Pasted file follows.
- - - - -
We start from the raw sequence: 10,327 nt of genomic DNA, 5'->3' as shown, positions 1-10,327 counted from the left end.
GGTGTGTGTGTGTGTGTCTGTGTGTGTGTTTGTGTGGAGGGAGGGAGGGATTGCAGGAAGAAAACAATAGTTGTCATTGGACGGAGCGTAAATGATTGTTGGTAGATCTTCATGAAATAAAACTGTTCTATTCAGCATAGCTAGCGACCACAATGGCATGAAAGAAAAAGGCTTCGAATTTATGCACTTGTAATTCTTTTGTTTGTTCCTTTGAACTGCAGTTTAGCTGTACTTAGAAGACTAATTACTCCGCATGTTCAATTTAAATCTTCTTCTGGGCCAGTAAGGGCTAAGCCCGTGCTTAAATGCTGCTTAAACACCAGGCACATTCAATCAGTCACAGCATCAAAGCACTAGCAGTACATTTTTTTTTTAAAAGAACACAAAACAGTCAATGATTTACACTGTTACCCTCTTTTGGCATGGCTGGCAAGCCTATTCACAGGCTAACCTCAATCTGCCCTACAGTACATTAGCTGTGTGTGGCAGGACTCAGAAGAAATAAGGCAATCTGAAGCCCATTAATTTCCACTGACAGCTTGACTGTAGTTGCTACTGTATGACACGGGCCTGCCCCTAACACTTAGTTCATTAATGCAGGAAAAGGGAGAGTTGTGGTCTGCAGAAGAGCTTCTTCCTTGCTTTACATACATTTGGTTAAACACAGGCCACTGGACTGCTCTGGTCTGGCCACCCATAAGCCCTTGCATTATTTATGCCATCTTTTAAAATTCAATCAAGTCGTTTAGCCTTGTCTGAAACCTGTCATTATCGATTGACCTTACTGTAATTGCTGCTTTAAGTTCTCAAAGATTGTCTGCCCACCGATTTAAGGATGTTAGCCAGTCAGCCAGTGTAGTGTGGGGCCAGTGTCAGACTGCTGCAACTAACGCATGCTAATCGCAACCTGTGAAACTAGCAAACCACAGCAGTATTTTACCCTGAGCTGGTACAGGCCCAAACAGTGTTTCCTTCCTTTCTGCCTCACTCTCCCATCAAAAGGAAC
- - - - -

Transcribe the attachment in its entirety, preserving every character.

We start from the raw sequence: 10,327 nt of genomic DNA, 5'->3' as shown, positions 1-10,327 counted from the left end.
GGTGTGTGTGTGTGTGTCTGTGTGTGTGTTTGTGTGGAGGGAGGGAGGGATTGCAGGAAGAAAACAATAGTTGTCATTGGACGGAGCGTAAATGATTGTTGGTAGATCTTCATGAAATAAAACTGTTCTATTCAGCATAGCTAGCGACCACAATGGCATGAAAGAAAAAGGCTTCGAATTTATGCACTTGTAATTCTTTTGTTTGTTCCTTTGAACTGCAGTTTAGCTGTACTTAGAAGACTAATTACTCCGCATGTTCAATTTAAATCTTCTTCTGGGCCAGTAAGGGCTAAGCCCGTGCTTAAATGCTGCTTAAACACCAGGCACATTCAATCAGTCACAGCATCAAAGCACTAGCAGTACATTTTTTTTTTAAAAGAACACAAAACAGTCAATGATTTACACTGTTACCCTCTTTTGGCATGGCTGGCAAGCCTATTCACAGGCTAACCTCAATCTGCCCTACAGTACATTAGCTGTGTGTGGCAGGACTCAGAAGAAATAAGGCAATCTGAAGCCCATTAATTTCCACTGACAGCTTGACTGTAGTTGCTACTGTATGACACGGGCCTGCCCCTAACACTTAGTTCATTAATGCAGGAAAAGGGAGAGTTGTGGTCTGCAGAAGAGCTTCTTCCTTGCTTTACATACATTTGGTTAAACACAGGCCACTGGACTGCTCTGGTCTGGCCACCCATAAGCCCTTGCATTATTTATGCCATCTTTTAAAATTCAATCAAGTCGTTTAGCCTTGTCTGAAACCTGTCATTATCGATTGACCTTACTGTAATTGCTGCTTTAAGTTCTCAAAGATTGTCTGCCCACCGATTTAAGGATGTTAGCCAGTCAGCCAGTGTAGTGTGGGGCCAGTGTCAGACTGCTGCAACTAACGCATGCTAATCGCAACCTGTGAAACTAGCAAACCACAGCAGTATTTTACCCTGAGCTGGTACAGGCCCAAACAGTGTTTCCTTCCTTTCTGCCTCACTCTCCCATCAAAAGGAAC